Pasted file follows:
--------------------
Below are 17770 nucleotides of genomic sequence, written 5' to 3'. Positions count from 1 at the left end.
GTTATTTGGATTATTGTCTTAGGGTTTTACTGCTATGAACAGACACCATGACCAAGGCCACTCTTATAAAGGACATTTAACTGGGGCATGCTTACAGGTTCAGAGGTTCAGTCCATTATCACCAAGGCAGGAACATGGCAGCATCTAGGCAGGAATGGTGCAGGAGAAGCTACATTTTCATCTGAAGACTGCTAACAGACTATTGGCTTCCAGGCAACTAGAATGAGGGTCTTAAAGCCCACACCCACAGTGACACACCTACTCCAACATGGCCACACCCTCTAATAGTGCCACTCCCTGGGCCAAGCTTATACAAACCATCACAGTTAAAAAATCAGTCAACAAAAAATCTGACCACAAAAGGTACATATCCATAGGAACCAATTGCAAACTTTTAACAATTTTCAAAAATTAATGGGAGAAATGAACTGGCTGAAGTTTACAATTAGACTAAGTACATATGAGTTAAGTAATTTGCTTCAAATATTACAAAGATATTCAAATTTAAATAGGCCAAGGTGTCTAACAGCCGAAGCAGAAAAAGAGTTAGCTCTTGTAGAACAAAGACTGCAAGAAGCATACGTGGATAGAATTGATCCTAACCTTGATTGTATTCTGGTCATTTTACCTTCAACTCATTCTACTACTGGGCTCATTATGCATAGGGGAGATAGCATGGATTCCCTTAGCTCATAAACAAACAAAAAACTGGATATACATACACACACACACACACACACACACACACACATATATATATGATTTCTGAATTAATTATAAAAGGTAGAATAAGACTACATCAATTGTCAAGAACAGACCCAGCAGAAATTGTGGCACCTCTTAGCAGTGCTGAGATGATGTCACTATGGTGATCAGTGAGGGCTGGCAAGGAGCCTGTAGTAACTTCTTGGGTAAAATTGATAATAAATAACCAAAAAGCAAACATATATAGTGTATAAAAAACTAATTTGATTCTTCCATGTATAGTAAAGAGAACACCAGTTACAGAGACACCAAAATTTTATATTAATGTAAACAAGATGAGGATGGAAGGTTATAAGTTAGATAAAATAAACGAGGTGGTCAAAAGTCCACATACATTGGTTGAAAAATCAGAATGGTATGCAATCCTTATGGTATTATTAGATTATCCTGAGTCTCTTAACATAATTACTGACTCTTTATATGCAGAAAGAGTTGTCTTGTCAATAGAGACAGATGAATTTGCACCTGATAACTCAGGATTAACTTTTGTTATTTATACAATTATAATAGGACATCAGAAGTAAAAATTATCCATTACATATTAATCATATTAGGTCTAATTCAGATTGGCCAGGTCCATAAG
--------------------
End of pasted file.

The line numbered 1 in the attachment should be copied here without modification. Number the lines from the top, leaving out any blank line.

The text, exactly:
Below are 17770 nucleotides of genomic sequence, written 5' to 3'. Positions count from 1 at the left end.